Bundesliga 2019/20: Mainz vs Wolfsburg – tactical analysis
The Bundesliga game between Mainz and Wolfsburg was not an offensive spectacle but provided some tactical insights concerning the current strengths and weaknesses of each side. Whereas Mainz struggled in the beginning of the season with the second-youngest team of the league, Wolfsburg have been successful und unbeaten under their new head coach Oliver Glasner.
Our tactical analysis reveals some of Wolfsburg’s defensive tactics and deals with the issues of Mainz’s attacking approach. Moreover, we take a closer look at the impressive pressing statistics of Mainz and explain why the might get misunderstood.
Lineups and formations
Mainz coach Sandro Schwarz stuck to his preferred 4-3-1-2 formation. During the attacking phase, the full-backs were supposed to attack down the flanks and put in crosses while the striking duo constantly threatened the space behind the opposition backline.
Wolfsburg coach Glasner lined his side up in a 3-4-3. While the flanks were occupied by the wing-backs Jérôme Roussillon and William, Josip Brekalo and Admir Mehmedi positioned themselves within the half-spaces behind striker Wout Weghorst. The double-pivot in midfield consisting of Maximilian Arnold and Josuha Guilavogui covered the central areas in front of the backline during the defensive phase. And during the press, the ball near wing-back pushed slightly higher while the other one joined the central defenders to form a situational back four.
Mainz’s extremely aggressive high press
Throughout the whole game, Mainz pressed Wolfsburg during the build-up to stop them from cleanly progressing up the pitch. Therefore, Mainz’s attackers used their cover-shadows to prevent any passes into wide areas and forced Wolfsburg’s build-up into the centre of the pitch.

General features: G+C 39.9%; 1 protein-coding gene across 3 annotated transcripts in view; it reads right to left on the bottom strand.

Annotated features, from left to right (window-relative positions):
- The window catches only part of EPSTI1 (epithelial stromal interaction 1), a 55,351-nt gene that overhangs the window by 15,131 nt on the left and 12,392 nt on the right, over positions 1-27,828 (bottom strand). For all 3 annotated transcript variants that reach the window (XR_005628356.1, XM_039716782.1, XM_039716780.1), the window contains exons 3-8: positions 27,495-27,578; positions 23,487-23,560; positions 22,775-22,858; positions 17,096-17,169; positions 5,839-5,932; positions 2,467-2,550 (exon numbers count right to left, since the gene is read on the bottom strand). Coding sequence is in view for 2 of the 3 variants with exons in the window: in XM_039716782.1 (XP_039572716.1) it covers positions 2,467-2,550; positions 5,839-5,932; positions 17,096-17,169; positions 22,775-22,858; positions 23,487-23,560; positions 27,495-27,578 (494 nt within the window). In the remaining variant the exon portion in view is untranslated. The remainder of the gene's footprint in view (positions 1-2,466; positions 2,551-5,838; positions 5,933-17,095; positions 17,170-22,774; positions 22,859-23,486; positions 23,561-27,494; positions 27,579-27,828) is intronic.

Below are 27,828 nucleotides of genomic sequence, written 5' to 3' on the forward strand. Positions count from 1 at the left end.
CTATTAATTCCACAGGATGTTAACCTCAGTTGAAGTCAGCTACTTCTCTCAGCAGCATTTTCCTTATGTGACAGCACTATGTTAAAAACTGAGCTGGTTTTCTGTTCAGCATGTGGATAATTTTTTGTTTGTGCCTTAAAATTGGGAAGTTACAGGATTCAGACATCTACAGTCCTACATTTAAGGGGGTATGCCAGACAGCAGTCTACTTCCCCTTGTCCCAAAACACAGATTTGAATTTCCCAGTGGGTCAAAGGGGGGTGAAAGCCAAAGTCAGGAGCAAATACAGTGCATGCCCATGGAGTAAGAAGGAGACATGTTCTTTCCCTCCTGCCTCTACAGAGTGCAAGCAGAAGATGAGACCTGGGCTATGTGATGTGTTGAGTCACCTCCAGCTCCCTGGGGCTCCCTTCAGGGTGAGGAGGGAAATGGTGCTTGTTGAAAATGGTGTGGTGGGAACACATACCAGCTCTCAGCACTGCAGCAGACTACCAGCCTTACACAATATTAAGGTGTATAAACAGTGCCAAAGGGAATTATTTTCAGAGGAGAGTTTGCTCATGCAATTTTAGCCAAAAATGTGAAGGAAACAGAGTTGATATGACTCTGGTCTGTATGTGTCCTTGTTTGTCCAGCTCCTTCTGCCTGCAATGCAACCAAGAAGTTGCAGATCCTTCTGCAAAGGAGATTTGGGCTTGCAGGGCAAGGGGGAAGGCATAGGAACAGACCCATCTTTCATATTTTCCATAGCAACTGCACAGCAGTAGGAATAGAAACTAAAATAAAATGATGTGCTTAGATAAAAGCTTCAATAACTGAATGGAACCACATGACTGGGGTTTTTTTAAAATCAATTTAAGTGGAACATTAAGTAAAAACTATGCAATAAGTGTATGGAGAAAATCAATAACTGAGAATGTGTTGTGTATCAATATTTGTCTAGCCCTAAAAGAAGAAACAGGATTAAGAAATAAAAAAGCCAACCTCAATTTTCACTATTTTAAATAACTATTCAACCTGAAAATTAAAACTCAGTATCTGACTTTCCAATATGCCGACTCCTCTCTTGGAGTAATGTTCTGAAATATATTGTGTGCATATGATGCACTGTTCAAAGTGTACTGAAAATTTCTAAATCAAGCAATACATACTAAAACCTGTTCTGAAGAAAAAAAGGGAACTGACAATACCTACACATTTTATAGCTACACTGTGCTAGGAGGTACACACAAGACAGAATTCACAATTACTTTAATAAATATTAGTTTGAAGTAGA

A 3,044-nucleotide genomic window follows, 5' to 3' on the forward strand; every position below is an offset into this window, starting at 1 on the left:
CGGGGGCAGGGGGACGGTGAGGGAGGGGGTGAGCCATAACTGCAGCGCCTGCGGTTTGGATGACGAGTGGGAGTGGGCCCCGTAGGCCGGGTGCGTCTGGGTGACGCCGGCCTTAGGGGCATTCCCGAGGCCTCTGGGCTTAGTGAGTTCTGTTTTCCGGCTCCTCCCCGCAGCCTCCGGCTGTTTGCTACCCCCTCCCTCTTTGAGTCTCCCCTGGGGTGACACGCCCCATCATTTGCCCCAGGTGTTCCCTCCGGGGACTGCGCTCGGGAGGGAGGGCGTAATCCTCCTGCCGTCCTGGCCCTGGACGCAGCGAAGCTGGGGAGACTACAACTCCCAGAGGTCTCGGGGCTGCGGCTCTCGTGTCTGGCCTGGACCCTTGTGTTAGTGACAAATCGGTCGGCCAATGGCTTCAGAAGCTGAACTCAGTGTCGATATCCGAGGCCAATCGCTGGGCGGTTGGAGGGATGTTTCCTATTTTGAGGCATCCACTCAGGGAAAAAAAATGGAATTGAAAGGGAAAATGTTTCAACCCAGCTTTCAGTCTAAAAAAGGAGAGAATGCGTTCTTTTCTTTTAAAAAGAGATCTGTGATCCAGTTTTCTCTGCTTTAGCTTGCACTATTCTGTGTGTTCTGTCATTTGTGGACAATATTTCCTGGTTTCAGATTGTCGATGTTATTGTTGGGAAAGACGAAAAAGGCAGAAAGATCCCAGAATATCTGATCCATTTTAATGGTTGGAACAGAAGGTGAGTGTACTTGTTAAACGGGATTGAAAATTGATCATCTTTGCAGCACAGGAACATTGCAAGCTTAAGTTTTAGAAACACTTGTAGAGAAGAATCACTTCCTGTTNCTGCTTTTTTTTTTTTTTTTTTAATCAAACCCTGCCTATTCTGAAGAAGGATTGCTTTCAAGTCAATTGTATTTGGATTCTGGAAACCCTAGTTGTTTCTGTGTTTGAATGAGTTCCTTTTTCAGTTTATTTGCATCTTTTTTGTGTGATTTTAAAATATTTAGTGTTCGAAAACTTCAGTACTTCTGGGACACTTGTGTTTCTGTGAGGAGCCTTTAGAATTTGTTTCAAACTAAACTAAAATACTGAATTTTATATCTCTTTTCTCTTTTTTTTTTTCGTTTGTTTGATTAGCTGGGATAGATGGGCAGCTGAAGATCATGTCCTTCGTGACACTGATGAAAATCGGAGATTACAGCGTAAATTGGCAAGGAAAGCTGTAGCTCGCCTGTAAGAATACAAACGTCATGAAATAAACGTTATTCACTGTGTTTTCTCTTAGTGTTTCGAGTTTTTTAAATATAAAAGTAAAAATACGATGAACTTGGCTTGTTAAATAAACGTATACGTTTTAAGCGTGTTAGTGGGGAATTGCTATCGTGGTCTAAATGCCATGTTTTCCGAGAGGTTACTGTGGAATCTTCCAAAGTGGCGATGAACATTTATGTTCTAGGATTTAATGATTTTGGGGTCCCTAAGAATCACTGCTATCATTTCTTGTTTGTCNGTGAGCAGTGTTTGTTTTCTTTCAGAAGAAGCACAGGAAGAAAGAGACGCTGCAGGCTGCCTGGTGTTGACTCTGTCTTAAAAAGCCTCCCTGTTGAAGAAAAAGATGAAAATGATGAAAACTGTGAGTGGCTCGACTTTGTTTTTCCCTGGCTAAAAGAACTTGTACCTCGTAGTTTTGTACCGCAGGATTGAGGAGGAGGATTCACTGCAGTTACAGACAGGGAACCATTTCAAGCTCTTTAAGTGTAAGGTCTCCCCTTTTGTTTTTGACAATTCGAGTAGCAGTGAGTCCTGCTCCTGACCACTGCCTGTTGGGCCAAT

In the second half, Schwarz switched formations to a 4-3-3 in order to be capable of “pressing Wolfsburg even more aggressively” (Sandro Schwarz).
The PPDA (=passes allowed per defensive action) value proves the aggressiveness of Mainz’s high press. Schwarz’s side only allowed 5.74 passes per defensive action which is extremely low compared to the average PPDA value of 10.84 of Wolfsburg’s opponents in 2019/20. That meant that Mainz disrupted the opposition build-up early on. Paired with their good defensive duel statistics (Mainz could win 75% of their defensive duels), the numbers show that Mainz’s defensive strategy allowed them to win the ball quite often.
However, one issue about the PPDA value is that it solely displays the number of allowed passes and not whether they outplayed the press. Since Wolfsburg regularly used long balls to progress up the pitch, they did not need many passes to create chances. And although Mainz could defend a lot of these balls, any situation which ended within the final third meant danger for Mainz’s goal.
The positive effect was that the pressing of Mainz resulted in some good counter-attacking opportunities. Throughout the whole game, Mainz had six counter-attacks of which four resulted in shots. Usually, Wolfsburg allow their opposition only four counter-attacks on average per game with less than two of them resulting in a shot.
But as so often in tight matches, a set-piece situation was decisive to the result of the game. Wolfsburg were the more effective side and converted their only corner kick of the game into a goal.
Wolfsburg used a short corner-kick variant and outplayed the Mainz defender in a 2v1. As a consequence, Wolfsburg got closer to the goal and could still put in the cross without much pressure.
Within the box, Mainz’s man-marking approach failed as defender Jerry St. Juste lost his direct opponent Marcel Tisserand who scored the decisive goal.
Another issue of Mainz was that they sometimes lacked numbers in the back when losing the ball. As at least one of their full-backs supported the attack to provide the necessary width in their 4-3-1-2 shape, Mainz offered space on the wings to transition into. In the situation below, for instance, Wolfsburg can start a counter-attack by playing into space on the wing which was left free due to Daniel Brosinski’s offensive contribution.